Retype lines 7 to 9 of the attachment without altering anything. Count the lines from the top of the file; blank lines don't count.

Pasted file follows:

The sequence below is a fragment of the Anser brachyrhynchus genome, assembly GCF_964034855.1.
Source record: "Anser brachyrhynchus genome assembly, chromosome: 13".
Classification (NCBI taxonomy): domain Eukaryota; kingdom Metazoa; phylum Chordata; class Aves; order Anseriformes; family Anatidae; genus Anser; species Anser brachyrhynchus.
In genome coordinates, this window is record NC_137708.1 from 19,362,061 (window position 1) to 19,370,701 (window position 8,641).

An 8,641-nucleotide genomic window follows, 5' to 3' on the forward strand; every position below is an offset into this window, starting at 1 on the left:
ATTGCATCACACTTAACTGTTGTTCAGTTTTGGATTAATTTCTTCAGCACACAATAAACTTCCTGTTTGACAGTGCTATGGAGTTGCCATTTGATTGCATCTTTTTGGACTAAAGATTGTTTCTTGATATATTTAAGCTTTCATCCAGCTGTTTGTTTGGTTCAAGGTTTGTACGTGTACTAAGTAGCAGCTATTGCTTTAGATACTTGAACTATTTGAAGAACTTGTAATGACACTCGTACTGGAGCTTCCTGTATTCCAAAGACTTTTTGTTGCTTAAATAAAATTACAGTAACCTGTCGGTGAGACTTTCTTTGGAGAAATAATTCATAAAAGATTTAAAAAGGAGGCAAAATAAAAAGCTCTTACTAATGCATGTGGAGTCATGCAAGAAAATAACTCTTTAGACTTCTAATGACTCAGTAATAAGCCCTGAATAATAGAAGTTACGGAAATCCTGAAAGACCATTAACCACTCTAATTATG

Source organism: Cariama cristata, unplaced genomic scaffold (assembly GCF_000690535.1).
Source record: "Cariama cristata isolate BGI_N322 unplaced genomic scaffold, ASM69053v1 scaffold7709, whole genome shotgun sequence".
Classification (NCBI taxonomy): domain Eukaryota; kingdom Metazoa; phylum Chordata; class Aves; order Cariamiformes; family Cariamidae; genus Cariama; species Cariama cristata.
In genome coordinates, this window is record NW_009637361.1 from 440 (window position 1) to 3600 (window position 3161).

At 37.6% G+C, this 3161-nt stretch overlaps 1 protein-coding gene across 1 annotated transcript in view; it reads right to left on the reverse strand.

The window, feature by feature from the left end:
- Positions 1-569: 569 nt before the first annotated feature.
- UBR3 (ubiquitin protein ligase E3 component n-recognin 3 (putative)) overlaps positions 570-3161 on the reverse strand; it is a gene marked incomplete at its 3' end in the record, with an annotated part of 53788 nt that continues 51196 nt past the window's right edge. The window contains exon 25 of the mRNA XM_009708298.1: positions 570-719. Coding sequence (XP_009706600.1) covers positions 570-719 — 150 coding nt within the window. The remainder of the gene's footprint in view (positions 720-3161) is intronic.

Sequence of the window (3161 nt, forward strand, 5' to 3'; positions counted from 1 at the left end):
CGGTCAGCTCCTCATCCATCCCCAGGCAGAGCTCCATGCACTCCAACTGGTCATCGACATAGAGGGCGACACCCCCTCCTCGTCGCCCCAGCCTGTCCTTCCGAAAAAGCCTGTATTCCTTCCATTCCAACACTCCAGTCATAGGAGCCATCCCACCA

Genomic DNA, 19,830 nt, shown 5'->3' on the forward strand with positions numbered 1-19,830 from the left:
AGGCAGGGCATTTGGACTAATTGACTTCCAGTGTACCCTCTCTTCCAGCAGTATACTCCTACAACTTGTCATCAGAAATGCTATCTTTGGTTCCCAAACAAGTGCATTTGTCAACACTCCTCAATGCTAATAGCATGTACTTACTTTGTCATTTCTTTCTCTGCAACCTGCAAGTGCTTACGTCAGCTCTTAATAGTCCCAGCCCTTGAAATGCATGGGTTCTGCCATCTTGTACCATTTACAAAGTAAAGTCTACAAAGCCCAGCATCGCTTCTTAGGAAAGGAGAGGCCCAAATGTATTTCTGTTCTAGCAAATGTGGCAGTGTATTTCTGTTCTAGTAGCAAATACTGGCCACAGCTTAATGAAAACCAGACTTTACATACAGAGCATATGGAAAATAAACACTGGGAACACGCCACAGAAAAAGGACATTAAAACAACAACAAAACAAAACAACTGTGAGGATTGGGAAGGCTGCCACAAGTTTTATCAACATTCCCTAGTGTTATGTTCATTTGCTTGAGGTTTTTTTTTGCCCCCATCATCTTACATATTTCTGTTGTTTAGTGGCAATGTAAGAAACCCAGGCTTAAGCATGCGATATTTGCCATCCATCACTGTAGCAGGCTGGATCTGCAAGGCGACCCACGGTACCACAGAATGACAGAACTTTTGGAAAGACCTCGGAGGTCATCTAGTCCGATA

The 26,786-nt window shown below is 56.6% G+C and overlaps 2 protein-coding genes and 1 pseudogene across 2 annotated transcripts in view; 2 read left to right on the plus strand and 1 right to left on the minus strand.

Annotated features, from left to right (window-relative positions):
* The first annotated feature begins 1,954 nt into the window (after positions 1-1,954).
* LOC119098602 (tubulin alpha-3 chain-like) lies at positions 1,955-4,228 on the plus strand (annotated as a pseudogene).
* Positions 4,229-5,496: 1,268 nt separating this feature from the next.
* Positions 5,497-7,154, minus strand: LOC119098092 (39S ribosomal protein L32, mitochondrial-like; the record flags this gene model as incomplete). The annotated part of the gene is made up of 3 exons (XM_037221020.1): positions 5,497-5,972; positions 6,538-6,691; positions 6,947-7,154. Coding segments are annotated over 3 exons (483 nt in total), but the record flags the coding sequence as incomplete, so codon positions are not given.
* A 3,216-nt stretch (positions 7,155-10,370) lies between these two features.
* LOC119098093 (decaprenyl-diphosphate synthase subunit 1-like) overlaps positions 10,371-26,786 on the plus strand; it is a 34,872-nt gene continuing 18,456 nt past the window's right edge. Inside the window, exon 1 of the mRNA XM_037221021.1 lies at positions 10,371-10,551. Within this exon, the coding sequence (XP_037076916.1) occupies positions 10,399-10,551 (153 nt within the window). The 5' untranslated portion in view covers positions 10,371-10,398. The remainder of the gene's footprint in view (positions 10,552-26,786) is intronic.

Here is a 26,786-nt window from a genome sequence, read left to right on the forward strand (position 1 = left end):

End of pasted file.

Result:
Source organism: Cariama cristata, unplaced genomic scaffold (assembly GCF_000690535.1).
Source record: "Cariama cristata isolate BGI_N322 unplaced genomic scaffold, ASM69053v1 scaffold7709, whole genome shotgun sequence".
Classification (NCBI taxonomy): domain Eukaryota; kingdom Metazoa; phylum Chordata; class Aves; order Cariamiformes; family Cariamidae; genus Cariama; species Cariama cristata.